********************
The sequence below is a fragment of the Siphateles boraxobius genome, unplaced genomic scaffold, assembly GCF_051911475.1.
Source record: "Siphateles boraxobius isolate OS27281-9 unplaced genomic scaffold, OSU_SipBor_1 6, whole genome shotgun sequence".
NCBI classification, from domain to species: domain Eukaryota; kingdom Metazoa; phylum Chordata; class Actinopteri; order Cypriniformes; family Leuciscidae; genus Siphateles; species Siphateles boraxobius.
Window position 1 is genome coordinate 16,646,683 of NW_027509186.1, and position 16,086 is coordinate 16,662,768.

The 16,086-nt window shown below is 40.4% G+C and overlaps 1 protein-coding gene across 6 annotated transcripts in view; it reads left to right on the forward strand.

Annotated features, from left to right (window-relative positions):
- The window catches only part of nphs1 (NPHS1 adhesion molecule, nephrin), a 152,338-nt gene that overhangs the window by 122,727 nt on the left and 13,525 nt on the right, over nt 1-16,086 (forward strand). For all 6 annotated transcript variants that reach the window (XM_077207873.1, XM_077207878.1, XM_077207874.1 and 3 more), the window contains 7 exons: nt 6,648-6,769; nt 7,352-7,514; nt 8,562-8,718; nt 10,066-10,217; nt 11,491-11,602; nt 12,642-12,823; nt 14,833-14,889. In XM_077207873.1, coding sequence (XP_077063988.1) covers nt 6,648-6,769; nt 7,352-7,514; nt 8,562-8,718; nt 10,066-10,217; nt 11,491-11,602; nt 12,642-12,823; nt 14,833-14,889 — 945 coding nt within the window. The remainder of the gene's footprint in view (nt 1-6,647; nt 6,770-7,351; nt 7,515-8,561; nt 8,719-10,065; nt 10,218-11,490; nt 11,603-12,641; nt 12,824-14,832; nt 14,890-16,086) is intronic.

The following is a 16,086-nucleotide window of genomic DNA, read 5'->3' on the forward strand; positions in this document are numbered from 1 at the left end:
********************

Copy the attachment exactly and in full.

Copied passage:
The sequence below is a fragment of the Siphateles boraxobius genome, unplaced genomic scaffold, assembly GCF_051911475.1.
Source record: "Siphateles boraxobius isolate OS27281-9 unplaced genomic scaffold, OSU_SipBor_1 6, whole genome shotgun sequence".
NCBI classification, from domain to species: domain Eukaryota; kingdom Metazoa; phylum Chordata; class Actinopteri; order Cypriniformes; family Leuciscidae; genus Siphateles; species Siphateles boraxobius.
Window position 1 is genome coordinate 16,646,683 of NW_027509186.1, and position 16,086 is coordinate 16,662,768.

The 16,086-nt window shown below is 40.4% G+C and overlaps 1 protein-coding gene across 6 annotated transcripts in view; it reads left to right on the forward strand.

Annotated features, from left to right (window-relative positions):
- The window catches only part of nphs1 (NPHS1 adhesion molecule, nephrin), a 152,338-nt gene that overhangs the window by 122,727 nt on the left and 13,525 nt on the right, over nt 1-16,086 (forward strand). For all 6 annotated transcript variants that reach the window (XM_077207873.1, XM_077207878.1, XM_077207874.1 and 3 more), the window contains 7 exons: nt 6,648-6,769; nt 7,352-7,514; nt 8,562-8,718; nt 10,066-10,217; nt 11,491-11,602; nt 12,642-12,823; nt 14,833-14,889. In XM_077207873.1, coding sequence (XP_077063988.1) covers nt 6,648-6,769; nt 7,352-7,514; nt 8,562-8,718; nt 10,066-10,217; nt 11,491-11,602; nt 12,642-12,823; nt 14,833-14,889 — 945 coding nt within the window. The remainder of the gene's footprint in view (nt 1-6,647; nt 6,770-7,351; nt 7,515-8,561; nt 8,719-10,065; nt 10,218-11,490; nt 11,603-12,641; nt 12,824-14,832; nt 14,890-16,086) is intronic.

The following is a 16,086-nucleotide window of genomic DNA, read 5'->3' on the forward strand; positions in this document are numbered from 1 at the left end: